When I was afforded the opportunity to study abroad, I knew I was embarking on a once in a lifetime adventure. I operated under the assumption that I would go to school, maybe travel and attend some events hosted by local student organizations in hopes of immersing myself in Finnish culture. As expected, this is exactly what I did for the first couple months of my exchange. However, I hadn’t accounted for the unique opportunities that would arise after my arrival.
TED is an organization most well known for their powerful talks and their influential slogan ‘ideas worth spreading.’ An offshoot of TED is the locally funded, independently organized events known as TEDx talks. Recently, SparkUp Turku hosted auditions for their fourth TEDxTurku event with the theme 'not stereotypes.’
Now, I first discovered the event on Facebook through a friend who was interested in watching the auditions take place. I decided without hesitation that I would like to attend as well, if for no other reason than to hear the ideas being presented. I began to browse the event page in search of more information. That’s when I saw the call for auditions. Anyone who knows me understands that I have a mild fear of public speaking, but these same people will tell you that such a fear has yet to stop me from doing it anyway.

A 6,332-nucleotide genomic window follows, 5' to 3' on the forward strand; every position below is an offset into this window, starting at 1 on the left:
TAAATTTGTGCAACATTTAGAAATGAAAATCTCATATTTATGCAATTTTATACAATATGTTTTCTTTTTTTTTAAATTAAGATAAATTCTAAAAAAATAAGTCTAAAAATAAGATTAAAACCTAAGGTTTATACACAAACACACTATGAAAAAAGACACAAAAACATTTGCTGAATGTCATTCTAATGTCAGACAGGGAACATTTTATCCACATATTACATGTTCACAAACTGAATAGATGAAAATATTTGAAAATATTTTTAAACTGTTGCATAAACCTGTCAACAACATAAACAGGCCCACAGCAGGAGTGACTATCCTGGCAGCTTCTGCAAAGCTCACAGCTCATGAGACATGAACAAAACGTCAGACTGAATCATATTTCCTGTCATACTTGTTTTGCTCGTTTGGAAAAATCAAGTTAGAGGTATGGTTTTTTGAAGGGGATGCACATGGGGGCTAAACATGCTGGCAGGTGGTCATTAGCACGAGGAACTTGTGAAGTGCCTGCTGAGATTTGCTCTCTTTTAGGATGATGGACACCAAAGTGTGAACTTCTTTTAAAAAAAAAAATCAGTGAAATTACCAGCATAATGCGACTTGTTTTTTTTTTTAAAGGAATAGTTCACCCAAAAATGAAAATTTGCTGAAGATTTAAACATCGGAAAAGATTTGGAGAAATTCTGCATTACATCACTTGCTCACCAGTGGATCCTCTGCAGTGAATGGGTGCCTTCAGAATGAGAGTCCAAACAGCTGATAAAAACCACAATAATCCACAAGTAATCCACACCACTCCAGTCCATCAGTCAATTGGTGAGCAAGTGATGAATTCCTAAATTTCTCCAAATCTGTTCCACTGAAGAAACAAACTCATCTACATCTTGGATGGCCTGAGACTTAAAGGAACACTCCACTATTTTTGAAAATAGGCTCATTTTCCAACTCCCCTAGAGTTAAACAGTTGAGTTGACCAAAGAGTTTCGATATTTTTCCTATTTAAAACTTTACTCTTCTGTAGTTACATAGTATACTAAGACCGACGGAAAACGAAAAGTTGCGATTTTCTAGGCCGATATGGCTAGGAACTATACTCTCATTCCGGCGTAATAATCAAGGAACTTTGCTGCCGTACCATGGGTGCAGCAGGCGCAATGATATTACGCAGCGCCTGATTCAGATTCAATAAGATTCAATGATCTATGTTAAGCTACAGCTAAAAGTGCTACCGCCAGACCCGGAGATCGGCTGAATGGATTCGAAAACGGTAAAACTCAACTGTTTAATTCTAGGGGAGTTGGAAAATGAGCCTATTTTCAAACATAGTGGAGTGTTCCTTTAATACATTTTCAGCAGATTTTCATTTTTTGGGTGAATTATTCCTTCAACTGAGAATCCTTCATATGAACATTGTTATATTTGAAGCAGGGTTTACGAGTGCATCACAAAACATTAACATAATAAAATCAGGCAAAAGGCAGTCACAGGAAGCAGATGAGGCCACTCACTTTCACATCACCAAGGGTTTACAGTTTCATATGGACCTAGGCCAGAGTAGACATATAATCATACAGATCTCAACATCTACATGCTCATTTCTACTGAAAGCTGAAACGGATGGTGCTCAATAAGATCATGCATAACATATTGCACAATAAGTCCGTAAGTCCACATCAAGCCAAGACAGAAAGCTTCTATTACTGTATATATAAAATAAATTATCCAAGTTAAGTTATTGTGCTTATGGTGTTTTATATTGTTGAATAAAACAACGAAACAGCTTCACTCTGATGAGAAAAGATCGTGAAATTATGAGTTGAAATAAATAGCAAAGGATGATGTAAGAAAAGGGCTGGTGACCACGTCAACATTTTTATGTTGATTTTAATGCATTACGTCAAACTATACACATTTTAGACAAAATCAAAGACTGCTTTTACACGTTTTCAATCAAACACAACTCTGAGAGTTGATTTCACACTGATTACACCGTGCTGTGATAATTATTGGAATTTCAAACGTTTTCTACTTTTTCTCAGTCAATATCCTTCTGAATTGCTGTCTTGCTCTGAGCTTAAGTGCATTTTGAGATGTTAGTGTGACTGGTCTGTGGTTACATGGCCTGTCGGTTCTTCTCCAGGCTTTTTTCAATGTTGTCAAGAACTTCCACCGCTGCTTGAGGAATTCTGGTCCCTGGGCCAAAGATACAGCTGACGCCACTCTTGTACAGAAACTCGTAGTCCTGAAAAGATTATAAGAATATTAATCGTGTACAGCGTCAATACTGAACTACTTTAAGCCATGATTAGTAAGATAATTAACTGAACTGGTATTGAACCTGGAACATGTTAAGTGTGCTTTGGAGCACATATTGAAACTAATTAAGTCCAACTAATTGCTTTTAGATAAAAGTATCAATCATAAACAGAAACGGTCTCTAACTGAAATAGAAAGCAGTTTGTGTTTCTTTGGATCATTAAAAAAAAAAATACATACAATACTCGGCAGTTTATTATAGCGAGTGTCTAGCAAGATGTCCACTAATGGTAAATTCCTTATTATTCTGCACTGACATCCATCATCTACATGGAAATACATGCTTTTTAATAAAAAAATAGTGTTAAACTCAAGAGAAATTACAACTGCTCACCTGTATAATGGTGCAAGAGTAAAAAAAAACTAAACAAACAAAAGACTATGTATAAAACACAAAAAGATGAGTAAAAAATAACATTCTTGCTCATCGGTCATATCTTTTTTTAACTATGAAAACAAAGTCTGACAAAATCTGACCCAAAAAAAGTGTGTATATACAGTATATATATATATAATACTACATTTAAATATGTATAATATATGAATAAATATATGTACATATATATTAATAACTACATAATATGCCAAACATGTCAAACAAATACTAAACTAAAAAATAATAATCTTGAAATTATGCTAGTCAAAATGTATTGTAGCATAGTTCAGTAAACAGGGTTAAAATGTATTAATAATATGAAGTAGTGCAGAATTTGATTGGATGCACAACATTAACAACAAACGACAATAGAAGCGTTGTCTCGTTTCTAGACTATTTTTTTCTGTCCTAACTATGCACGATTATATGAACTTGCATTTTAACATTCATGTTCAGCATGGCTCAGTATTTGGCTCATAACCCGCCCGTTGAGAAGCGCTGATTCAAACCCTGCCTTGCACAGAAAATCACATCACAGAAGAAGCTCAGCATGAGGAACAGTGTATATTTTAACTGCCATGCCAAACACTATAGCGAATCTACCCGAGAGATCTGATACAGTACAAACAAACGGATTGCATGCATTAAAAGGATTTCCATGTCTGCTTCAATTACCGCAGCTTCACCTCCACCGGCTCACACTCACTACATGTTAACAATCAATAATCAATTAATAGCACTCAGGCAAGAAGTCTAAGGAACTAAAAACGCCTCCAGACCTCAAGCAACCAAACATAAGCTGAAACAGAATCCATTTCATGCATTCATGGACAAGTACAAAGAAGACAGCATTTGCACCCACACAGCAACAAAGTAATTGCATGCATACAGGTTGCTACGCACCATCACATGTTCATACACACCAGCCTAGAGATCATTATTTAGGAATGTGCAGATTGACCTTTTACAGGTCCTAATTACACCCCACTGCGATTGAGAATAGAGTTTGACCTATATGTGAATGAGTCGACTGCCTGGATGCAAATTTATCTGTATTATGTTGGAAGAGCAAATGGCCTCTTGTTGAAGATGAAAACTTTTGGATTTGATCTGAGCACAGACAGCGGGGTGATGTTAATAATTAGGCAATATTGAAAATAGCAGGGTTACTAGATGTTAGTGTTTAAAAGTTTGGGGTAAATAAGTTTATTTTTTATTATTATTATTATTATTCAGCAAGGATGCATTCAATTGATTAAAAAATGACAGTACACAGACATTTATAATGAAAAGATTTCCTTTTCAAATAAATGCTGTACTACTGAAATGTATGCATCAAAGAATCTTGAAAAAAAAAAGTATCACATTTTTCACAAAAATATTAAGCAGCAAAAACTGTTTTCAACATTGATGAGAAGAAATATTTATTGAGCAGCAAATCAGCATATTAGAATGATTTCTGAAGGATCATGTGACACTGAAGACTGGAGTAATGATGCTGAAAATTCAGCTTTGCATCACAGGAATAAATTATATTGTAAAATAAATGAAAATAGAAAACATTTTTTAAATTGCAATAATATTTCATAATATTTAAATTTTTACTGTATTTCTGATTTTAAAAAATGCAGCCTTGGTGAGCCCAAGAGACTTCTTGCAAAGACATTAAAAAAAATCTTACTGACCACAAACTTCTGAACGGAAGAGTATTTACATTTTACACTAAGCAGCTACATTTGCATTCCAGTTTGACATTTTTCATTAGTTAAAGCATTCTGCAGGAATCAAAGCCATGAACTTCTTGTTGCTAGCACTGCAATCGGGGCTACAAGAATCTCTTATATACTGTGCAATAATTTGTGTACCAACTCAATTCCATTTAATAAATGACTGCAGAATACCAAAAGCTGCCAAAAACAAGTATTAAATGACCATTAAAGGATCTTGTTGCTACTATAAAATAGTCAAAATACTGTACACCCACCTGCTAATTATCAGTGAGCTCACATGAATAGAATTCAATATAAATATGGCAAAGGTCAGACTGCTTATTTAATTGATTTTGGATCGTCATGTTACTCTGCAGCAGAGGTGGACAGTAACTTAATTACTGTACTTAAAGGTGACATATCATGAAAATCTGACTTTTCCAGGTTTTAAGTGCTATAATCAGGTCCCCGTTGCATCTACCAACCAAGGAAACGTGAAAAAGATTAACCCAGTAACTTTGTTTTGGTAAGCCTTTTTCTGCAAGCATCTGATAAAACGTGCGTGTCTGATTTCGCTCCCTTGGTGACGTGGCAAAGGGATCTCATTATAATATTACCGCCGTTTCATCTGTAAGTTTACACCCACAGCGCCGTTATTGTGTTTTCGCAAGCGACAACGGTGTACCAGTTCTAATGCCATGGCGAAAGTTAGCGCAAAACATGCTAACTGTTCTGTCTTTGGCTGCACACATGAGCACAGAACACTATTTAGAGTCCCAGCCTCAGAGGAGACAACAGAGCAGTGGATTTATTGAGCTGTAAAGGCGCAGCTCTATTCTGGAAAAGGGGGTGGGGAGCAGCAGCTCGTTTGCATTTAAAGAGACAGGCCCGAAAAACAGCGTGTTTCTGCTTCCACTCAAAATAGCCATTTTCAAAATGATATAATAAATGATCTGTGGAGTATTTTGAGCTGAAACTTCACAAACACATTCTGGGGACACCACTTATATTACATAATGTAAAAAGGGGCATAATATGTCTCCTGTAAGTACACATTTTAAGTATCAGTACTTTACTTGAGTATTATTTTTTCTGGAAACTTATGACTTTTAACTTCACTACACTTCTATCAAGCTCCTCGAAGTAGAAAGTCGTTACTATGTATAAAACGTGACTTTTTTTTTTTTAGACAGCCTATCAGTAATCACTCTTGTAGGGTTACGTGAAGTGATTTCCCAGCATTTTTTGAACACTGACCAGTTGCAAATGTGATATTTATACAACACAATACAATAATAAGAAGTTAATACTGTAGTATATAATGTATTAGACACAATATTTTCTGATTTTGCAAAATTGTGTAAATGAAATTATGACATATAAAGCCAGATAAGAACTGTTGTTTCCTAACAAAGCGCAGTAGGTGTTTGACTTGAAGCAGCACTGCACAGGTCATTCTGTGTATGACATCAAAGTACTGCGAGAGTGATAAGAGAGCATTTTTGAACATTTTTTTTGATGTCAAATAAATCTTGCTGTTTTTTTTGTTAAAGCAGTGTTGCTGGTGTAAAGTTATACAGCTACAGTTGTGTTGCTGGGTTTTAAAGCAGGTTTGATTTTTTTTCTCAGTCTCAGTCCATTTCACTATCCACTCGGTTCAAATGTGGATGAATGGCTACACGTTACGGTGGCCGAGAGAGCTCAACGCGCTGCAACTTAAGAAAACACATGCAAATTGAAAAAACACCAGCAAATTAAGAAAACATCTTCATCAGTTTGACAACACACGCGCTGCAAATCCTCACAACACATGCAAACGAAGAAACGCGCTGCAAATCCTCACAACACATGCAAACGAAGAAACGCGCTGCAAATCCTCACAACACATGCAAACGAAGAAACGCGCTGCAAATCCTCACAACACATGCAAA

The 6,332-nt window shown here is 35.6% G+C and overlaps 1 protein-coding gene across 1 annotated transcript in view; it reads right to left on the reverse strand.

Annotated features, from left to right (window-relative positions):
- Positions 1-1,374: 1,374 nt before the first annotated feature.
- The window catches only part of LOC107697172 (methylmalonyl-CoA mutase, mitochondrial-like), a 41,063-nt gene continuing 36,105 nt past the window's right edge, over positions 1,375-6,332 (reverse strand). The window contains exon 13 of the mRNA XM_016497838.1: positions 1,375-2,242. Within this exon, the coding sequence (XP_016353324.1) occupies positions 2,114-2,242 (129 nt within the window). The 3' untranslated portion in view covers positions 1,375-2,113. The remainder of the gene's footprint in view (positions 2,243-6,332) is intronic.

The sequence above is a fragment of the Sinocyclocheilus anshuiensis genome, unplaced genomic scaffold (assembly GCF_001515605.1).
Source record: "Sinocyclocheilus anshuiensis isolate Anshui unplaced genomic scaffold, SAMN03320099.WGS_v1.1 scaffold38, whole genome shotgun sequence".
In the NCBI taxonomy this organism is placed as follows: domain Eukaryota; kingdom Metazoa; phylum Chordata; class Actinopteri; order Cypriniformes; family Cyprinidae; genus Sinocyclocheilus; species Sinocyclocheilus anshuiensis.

I filled out the application because I perceived it as harmless. I figured they wouldn’t allow me to audition as an exchange student or maybe they wouldn’t like my choice of topic. I thought my chances of securing an audition were slim to none but that it couldn’t hurt to try regardless. Imagine my surprise when I received an email inviting me to audition on a date of my choice.
On April 7, I took the stage at SparkUp Turku with a four-page speech about intersectional identity and epigenetics as seen through the metaphor of houses and walls. It was one of the most terrifying things I’ve ever had the pleasure of doing. I was well received by the crowd, especially by the small section of my classmates who came just to hear me present, and now eagerly await the results of the auditions. Come May, ten speakers will be invited to present their full speeches at Sigyn Hall in November of this year.
If there is anything that this experience has taught me, it’s that taking advantage of seemingly impossible opportunities on a whim is one of the more rewarding things you can do. Whether or not I will be invited to present my speech in November at Turku’s fourth TEDx event, I was able to share my ideas while honing my public speaking skills. As I found out, it never hurts to take a chance and try.
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